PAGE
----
dc.identifier.citationPang, C. [彭俊超]. (2012). Floral biology, pollination ecology and breeding systems of selected Dasymaschalon, Desmos, Pseuduvaria and Uvaria species (Annonaceae) in Southern China and Australia. (Thesis). University of Hong Kong, Pokfulam, Hong Kong SAR. Retrieved from http://dx.doi.org/10.5353/th_b4775273-
dc.description.abstract   The Annonaceae is a large, early-divergent family of angiosperms. Although the majority is pollinated by small beetles, there is a great diversity of floral morphologies. Evolutionary shifts of pollination mechanisms have occasionally been reported in disparate lineages including shifts to pollination by large beetles, flies, thrips, bees and cockroaches. It was previously hypothesized that floral morphological changes in different lineages are adaptive and correspond to evolutionary shifts of pollination mechanisms. This hypothesis is tested here by comparing selected species that have substantial morphological differences with their close relatives.  Comprehensive studies of the floral biology of four Annonaceae species, Dasymaschalon trichophorum, Desmos chinensis, Pseuduvaria mulgraveana and Uvaria cordata, are presented. All are beetle-pollinated. Dasymaschalon trichophorum, D. chinensis and U. cordata were inferred to be self-compatible based on inter-simple sequence repeat marker data as there was evidence of significant gene flow and a low level of genetic differentiation between populations. This was corroborated for D. chinensis and U. cordata by experimental controlled pollination tests for geitonogamy, in which both were shown to set fruit.    Similar floral phenological and pollination ecological results were obtained for D. chinensis and D. trichophorum despite significant differences in floral architecture, as the former has six petals (typical of most other Annonaceae species), whilst the latter only has three. The results suggested that the substantial change in floral morphology in these two closely-related genera is probably non-adaptive as there is no change in pollination system. It is hypothesised that the morphological change is likely due to the disruption of homeotic gene expression during floral organ development.    Studies of floral phenology and pollination ecology of Uvaria cordata revealed that it has a 3-day flowering rhythm and is pollinated by small beetles. The pollination ecology is unexpectedly similar to other species with typical beetle-pollination syndromes, although it lacks a pollination chamber and has pale-colored petals. It is suggested that species that lack a pollination chamber are more likely to be pollinated by guilds other than beetles or thrips as a floral chamber increases pollinator specificity. Several morphological and phenological characters are also presumably correlated with the evolution of generalist pollination to increase the pollination efficiency and assure fruit production, including torus shape, petal orientation, stigma shape, petal color, carpel and/or ovule number and the overlap of pistillate and staminate phases.    Pseuduvaria is unusual in the Annonaceae as the majority of species possess unisexual flowers. Most species were previously interpreted as having staminate and structurally pistillate flowers, with infertile staminodes in the latter. The ‘pistillate’ flowers of P. mulgraveana are shown to produce viable pollen, however, contradicting this hypothesis. It is therefore recommended that floral unisexuality in the genus be reassessed by testing more species from different clades. Different strategies to promote xenogamy in the Annonaceae are reviewed, including protogyny, herkogamy, intra- and inter-individual phenological synchrony and dioecy. Three different mechanisms were recognized to achieve dioecy, including incomplete pollen development in hermaphroditic flowers, delayed anther dehiscence in hermaphroditic flowers and loss of androecium or gynoecium (with Pseuduvaria used as a paradigm).-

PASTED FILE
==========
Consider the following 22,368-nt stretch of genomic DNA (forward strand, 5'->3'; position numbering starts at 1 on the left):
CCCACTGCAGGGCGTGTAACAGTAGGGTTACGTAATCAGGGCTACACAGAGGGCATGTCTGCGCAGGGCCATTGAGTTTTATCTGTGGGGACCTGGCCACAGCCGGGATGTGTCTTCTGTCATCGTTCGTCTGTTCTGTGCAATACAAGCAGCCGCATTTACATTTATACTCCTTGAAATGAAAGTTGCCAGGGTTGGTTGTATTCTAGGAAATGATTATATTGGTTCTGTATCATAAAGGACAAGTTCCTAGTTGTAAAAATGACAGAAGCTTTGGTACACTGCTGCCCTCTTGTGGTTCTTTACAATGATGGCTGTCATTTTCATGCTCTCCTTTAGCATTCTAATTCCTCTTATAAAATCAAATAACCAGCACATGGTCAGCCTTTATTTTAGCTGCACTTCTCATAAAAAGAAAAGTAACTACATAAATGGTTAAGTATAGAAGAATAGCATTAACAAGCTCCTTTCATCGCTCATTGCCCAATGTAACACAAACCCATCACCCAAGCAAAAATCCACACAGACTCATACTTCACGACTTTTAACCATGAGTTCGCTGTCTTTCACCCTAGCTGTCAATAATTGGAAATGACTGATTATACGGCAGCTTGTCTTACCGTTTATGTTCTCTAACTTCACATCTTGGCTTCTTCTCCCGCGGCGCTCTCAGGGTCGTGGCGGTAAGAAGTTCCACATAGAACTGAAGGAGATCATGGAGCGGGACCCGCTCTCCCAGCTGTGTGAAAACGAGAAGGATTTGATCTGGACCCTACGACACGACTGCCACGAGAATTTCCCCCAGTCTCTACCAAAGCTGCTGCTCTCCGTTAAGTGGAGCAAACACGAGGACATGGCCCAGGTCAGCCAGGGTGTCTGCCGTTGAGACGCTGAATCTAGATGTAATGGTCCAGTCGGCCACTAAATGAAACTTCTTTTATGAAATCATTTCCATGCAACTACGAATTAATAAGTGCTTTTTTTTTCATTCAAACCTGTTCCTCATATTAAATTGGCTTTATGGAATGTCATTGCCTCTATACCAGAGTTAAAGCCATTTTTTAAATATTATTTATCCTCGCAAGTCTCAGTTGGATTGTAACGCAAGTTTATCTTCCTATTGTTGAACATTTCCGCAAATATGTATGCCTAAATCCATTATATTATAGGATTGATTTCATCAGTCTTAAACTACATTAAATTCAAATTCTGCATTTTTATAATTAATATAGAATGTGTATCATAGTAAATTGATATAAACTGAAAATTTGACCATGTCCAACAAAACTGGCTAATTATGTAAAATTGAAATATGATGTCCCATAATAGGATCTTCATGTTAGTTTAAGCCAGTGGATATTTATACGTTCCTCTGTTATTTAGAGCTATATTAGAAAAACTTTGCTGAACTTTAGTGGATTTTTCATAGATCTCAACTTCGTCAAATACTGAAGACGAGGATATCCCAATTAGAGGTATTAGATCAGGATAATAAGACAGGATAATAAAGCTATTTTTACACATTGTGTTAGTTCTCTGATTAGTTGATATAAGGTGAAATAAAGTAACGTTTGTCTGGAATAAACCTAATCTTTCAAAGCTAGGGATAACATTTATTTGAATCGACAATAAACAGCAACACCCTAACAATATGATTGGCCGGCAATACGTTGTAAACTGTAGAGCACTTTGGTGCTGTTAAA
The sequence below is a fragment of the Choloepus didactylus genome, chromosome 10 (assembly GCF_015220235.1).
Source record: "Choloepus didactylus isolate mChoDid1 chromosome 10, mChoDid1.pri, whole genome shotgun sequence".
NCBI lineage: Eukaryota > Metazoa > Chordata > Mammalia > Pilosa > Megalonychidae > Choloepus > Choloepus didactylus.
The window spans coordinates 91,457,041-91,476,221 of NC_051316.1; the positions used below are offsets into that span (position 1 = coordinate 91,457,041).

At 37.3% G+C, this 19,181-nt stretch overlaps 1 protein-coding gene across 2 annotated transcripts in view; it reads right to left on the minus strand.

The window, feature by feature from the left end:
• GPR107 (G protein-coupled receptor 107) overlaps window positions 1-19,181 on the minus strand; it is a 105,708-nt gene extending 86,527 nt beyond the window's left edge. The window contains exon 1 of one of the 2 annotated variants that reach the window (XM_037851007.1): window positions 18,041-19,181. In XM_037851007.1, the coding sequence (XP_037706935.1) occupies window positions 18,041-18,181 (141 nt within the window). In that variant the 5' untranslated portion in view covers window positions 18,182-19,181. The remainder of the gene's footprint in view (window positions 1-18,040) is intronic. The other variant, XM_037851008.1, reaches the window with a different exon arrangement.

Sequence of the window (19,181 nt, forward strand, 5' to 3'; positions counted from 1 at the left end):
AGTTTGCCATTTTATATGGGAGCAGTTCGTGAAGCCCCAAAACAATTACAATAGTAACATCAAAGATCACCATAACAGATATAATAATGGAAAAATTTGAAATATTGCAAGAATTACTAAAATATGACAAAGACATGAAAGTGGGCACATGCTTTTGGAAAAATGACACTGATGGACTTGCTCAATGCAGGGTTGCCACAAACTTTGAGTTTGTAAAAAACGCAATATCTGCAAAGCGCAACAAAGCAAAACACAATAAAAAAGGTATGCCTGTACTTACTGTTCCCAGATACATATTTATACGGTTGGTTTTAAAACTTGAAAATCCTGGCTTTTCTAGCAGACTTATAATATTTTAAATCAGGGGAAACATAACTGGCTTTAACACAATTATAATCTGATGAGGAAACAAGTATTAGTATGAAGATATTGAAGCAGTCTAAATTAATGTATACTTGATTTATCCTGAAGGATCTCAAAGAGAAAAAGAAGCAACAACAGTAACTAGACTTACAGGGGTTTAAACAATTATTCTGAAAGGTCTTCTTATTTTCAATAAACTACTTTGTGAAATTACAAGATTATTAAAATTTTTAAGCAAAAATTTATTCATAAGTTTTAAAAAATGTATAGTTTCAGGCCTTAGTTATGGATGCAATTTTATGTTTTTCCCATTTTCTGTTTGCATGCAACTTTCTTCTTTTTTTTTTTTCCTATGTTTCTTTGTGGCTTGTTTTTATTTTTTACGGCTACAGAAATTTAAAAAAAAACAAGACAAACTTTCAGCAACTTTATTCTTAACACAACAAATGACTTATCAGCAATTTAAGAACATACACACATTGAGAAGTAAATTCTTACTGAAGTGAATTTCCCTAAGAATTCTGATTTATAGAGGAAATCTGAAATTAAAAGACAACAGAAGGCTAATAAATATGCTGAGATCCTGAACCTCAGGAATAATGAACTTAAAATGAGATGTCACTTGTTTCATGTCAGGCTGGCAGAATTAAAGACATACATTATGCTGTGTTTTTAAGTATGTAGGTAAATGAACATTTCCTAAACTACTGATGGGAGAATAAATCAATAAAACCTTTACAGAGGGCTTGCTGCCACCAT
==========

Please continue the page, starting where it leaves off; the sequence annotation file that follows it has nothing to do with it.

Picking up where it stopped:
dc.languageeng-
dc.publisherThe University of Hong Kong (Pokfulam, Hong Kong)-
dc.relation.ispartofHKU Theses Online (HKUTO)-
dc.rightsThe author retains all proprietary rights, (such as patent rights) and the right to use in future works.-
dc.rightsCreative Commons: Attribution 3.0 Hong Kong License-
dc.source.urihttp://hub.hku.hk/bib/B47752737-
dc.subject.lcshAnnonaceae - China.-
dc.subject.lcshAnnonaceae - Australia.-
dc.titleFloral biology, pollination ecology and breeding systems of selected Dasymaschalon, Desmos, Pseuduvaria and Uvaria species (Annonaceae) inSouthern China and Australia-
dc.typePG_Thesis-
dc.identifier.hkulb4775273-
dc.description.thesisnameDoctor of Philosophy-
dc.description.thesislevelDoctoral-
dc.description.thesisdisciplineBiological Sciences-
dc.description.naturepublished_or_final_version-
dc.identifier.doi10.5353/th_b4775273-
dc.date.hkucongregation2012-